Nate Phelps, estranged son of Fred Phelps and director of Centre For Inquiry’s Calgary branch is, understandably, opposed to this ruling:

It has been my contention all along that protesting at a funeral is unconscionable. For the Court to give greater consideration to Free Speech, at the expense of a citizen’s right to bury a loved one in peace, is a dangerous travesty of justice… If ever there was a just reason to limit the time and place that a person can exercise their First Amendment right to free speech, this would be it.

I admire Nate a great deal, and his journey away from his family cannot have been an easy one. Forever being known as the son of that crazy hate preacher must be incredibly tiresome. It is therefore with some trepidation that I must disagree with him in principle. First of all, there is no law in the national constitution or any state constitution that grants an explicit right to bury a loved one in peace. To be sure, privacy isn’t a guaranteed or delineated right in the US Constitution either, so there is an argument that can be made over explicit and implicit rights. However, an implicit right cannot trump an explicit one, and the right of free speech is an explicit one. While it is certainly not a good thing to picket funerals, the rule of law dictates that we must prioritize rights that are codified over those that we wish were codified.

Secondly, there are far better reasons to curtail the right of free expression. From the government’s perspective, vibrant and wholesale protestation of the actions of government officials is dangerous. It could in fact be dangerous to the safety of citizens to have certain ideas made public or encouraged openly. Curtailing that kind of free speech would be far more justified than telling a tiny group of zealots that they’re not allowed to wave ugly signs at a funeral. However, the government is specifically enjoined from banning such demonstrations of lawful speech, and so by the literal interpretation of the law, the WBC slides in.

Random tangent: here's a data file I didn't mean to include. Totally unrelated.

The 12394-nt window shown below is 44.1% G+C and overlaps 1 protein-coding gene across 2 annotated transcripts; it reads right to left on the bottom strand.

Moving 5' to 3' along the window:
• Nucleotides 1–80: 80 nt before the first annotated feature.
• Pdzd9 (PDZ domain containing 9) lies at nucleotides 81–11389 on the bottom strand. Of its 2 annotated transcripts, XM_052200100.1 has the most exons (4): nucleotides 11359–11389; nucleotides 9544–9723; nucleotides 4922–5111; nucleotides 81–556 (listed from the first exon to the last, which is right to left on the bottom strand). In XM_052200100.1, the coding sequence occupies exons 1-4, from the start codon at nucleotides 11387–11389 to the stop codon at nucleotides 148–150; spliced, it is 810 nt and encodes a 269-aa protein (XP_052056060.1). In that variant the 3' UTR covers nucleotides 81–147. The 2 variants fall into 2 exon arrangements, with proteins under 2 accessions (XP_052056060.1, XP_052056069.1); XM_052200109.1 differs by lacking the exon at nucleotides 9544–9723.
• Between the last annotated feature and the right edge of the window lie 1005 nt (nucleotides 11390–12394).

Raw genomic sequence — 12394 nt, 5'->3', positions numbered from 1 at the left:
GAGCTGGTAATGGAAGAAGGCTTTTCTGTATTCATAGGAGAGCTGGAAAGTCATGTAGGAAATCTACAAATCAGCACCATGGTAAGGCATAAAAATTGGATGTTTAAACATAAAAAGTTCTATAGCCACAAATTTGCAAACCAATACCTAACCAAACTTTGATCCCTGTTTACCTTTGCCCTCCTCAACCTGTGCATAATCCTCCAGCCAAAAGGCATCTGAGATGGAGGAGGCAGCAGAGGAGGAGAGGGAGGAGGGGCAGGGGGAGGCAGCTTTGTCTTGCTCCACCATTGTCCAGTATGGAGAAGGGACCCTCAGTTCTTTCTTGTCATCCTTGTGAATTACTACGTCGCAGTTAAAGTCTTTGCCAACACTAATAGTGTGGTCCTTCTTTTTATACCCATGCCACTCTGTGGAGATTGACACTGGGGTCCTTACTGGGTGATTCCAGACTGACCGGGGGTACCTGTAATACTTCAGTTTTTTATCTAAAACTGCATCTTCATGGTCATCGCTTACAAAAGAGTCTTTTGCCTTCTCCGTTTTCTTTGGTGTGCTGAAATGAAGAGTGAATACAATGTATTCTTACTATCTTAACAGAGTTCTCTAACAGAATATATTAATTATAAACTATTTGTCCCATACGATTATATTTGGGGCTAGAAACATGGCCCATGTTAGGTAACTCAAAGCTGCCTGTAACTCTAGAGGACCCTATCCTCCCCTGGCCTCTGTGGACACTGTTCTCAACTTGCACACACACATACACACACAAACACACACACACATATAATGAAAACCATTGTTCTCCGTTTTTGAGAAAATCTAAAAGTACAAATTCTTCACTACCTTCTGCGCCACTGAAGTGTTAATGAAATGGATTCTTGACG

That being said, since the United States government is more than happy to curtail even legitimate free speech, it seems incredibly hypocritical of them to give the WBC a pass. Apparently it doesn’t violate the constitution to lock political protesters into fenced-off areas, but when those protesters are only harassing innocent civilians, it’s an 8-1 matter for the SCOTUS? Not to mention that since the content of the protests are personal in nature, a legitimate argument could be made that these protests are tantamount to criminal harassment, which is against the law. Not to mention the fact that even if they are not harassment, they are certainly disturbing the peace (another crime). It seems as though these protests can be moved on other legal grounds.